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Судебные дела / Зарубежная практика  / CARL R. WAGENKNECHT, Plaintiff-Appellant, v. UNITED STATES, INTERNAL REVENUE SERVICE; COMMISSIONER, INTERNAL REVENUE SERVICE; MARK EVERSON; LAWRENCE PHILLIPS, Defendants-Appellees., UNITED STATES COURT OF APPEALS FOR THE SIXTH CIRCUIT, No. 06-4161, Decided and Filed: December 6, 2007

CARL R. WAGENKNECHT, Plaintiff-Appellant, v. UNITED STATES, INTERNAL REVENUE SERVICE; COMMISSIONER, INTERNAL REVENUE SERVICE; MARK EVERSON; LAWRENCE PHILLIPS, Defendants-Appellees., UNITED STATES COURT OF APPEALS FOR THE SIXTH CIRCUIT, No. 06-4161, Decided and Filed: December 6, 2007

24.06.2008  

CARL R. WAGENKNECHT, Plaintiff-Appellant, v. UNITED STATES, INTERNAL REVENUE SERVICE; COMMISSIONER, INTERNAL REVENUE SERVICE; MARK EVERSON; LAWRENCE PHILLIPS, Defendants-Appellees.

UNITED STATES COURT OF APPEALS FOR THE SIXTH CIRCUIT

No. 06-4161

Decided and Filed: December 6, 2007

Appeal from the United States District Court

for the Northern District of Ohio at Cleveland.

No. 06-00726≈John R. Adams, District Judge.

Submitted: July 24, 2007

Decided and Filed: December 6, 2007

Before: KEITH and GRIFFIN, Circuit Judges; VAN TATENHOVE, District Judge. *

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* ═ The Honorable Gregory F. Van Tatenhove, United States District Judge for the Eastern District of Kentucky, sitting by designation.

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COUNSEL

ON BRIEF: Regina S. Moriarty, Michael J. Haungs, UNITED STATES DEPARTMENT OF JUSTICE, Washington, D.C., for Appellees. Carl R. Wagenknecht, Jr., Akron, Ohio, pro se.

OPINION

VAN TATENHOVE, District Judge. On March 30, 2006, Carl R. Wagenknecht, Jr., ("Wagenknecht") filed a complaint alleging a wrongful determination and levy on the part of the Internal Revenue Service ("IRS") and seeking a redetermination of the decision. On May 30, 2006, the district court sua sponte dismissed the portion of the complaint challenging the income tax levies for lack of subject matter jurisdiction. Pursuant to I.R.C. ╖ 6330(d)(1)(B), the court's subsequent dismissal included a thirty (30) day period in which Wagenknecht could refile with the tax court the dismissed portion of the complaint. In addition, the district court, reaching the merits, sua sponte dismissed the remainder of the Complaint.

Wagenknecht now appeals the district court's Order. He essentially argues that the district court lacked the authority to sua sponte dismiss his complaint. For the reasons that follow, we will AFFIRM the portion of the dismissal that found there was no subject matter jurisdiction and REVERSE the portion of the dismissal which decided Wagenknecht's claims on the merits.

I. Background

On March 31, 2004, Wagenknecht received a "Final Notice/Notice of Intent to Levy and Notice of Your Right to a Hearing," ("Notice of Levy"). The Notice of Levy was sent to Wagenknecht pursuant to I.R.C. ╖ 6331, which allows the IRS to levy property in satisfaction of unpaid federal tax. I.R.C. ╖ 6331. The Notice of Levy listed two categories of amounts owed. The first category included Form 1040 tax liabilities from 1994 and 1996. The second category included civil penalty tax liabilities from 1994, 1995, and 1996.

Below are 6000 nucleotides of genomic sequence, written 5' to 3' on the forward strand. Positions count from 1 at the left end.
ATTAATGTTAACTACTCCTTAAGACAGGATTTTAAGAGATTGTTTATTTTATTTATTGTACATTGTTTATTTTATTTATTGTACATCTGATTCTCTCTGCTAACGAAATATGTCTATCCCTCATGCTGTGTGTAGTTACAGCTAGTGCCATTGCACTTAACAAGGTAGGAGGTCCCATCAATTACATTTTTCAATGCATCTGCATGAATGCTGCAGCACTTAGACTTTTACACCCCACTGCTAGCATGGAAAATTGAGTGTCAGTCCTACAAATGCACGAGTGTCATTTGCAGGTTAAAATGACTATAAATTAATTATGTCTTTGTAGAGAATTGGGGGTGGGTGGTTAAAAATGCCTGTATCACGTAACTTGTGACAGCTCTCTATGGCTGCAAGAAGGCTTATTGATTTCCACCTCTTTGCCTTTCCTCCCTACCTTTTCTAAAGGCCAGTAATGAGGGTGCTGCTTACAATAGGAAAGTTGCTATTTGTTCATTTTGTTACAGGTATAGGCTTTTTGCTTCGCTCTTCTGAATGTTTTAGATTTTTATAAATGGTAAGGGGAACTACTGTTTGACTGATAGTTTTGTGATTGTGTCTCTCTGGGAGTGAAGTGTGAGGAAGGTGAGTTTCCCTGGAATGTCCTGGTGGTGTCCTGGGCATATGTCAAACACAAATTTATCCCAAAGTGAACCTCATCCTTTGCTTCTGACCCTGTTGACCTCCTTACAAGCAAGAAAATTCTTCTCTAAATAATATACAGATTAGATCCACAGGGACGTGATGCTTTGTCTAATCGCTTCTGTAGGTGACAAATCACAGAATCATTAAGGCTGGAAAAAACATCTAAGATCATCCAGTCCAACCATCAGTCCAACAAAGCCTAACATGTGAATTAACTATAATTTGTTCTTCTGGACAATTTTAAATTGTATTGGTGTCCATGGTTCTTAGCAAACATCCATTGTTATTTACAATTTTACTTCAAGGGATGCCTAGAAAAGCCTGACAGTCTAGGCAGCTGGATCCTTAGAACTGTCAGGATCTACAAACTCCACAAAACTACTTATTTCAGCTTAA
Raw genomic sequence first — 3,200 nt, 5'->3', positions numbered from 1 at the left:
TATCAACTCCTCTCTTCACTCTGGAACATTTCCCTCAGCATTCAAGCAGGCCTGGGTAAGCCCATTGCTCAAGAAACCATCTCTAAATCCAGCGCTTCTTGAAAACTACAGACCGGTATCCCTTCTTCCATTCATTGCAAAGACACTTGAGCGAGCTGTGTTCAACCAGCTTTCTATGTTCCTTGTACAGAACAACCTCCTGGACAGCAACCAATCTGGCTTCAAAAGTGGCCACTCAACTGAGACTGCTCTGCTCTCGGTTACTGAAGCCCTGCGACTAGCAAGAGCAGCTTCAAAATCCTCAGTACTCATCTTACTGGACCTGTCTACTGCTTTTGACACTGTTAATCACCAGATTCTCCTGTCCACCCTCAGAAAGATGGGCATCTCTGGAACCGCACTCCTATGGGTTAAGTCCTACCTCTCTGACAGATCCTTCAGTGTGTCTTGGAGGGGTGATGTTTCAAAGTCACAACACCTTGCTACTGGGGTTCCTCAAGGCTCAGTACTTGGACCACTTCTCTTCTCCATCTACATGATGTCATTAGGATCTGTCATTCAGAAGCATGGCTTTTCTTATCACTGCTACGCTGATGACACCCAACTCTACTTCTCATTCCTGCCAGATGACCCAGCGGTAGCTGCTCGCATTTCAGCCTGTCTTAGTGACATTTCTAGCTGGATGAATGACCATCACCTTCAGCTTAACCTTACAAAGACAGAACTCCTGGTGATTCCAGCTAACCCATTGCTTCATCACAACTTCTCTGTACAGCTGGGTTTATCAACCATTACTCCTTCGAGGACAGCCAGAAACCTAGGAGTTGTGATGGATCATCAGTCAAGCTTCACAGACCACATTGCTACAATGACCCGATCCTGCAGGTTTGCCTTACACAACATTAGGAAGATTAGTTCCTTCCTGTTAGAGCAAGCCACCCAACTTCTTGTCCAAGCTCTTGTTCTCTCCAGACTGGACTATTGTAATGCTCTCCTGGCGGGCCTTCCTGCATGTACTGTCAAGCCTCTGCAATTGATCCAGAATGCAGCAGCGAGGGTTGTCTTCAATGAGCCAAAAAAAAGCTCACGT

After receiving the Notice of Levy, and pursuant to I.R.C. ╖ 6330, Wagenknecht requested and was granted a Collections Due Process Hearing ("CDP Hearing") with an IRS Appeals Officer. The CDP Hearing was held telephonically on November 25, 2005.

Wagenknecht was informed of the outcome of the hearing through a Notice of Determination, which stated: "[i]t has been determined that no relief is to be granted and that the proposed levy action is sustained." The Notice also indicated that if he "want[ed] to dispute this determination in court, [he had] 30 days from the date of th[e] letter to file a complaint in the appropriate United States District Court for a redetermination." If Wagenknecht failed to seek a redetermination within the thirty (30) day time period, the IRS would continue with the levy.

In accordance with the Notice of Determination, on March 30, 2006, Wagenknecht filed suit in the United States District Court for the Northern District of Ohio, challenging both the civil penalties and Form 1040 liabilities. 1 The complaint named three defendants: the IRS; the Commissioner of Internal Revenue; and Lawrence Phillips, the appeals team manager. It sought abatement of all tax assessments, civil penalties, interest, and other penalties for 1994, 1995, and 1996. On May 15, service was effected on all three Defendants.

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1 ═ The Court notes that the United States asserts in its Brief that, pursuant to the applicable treasury regulation, Treas. Reg. ╖ 301.6330-1(f)(2), Q&A, (F)(5) (2006), a taxpayer who seeks judicial review of a CDP hearing determination may only contest issues that properly were raised in the CDP hearing. In other words, the taxpayer must raise and exhaust the issue in his administrative appeal before presenting the issue for judicial review. It is the United States' position that since Wagenknecht failed to raise any issues relating to the civil penalties in the CDP proceeding, he could not properly challenge the civil penalties through judicial review. Nonetheless, the Court need not reach this issue given its jurisdictional holding in the instant case. The proper court to address the issue of exhaustion is the Tax Court.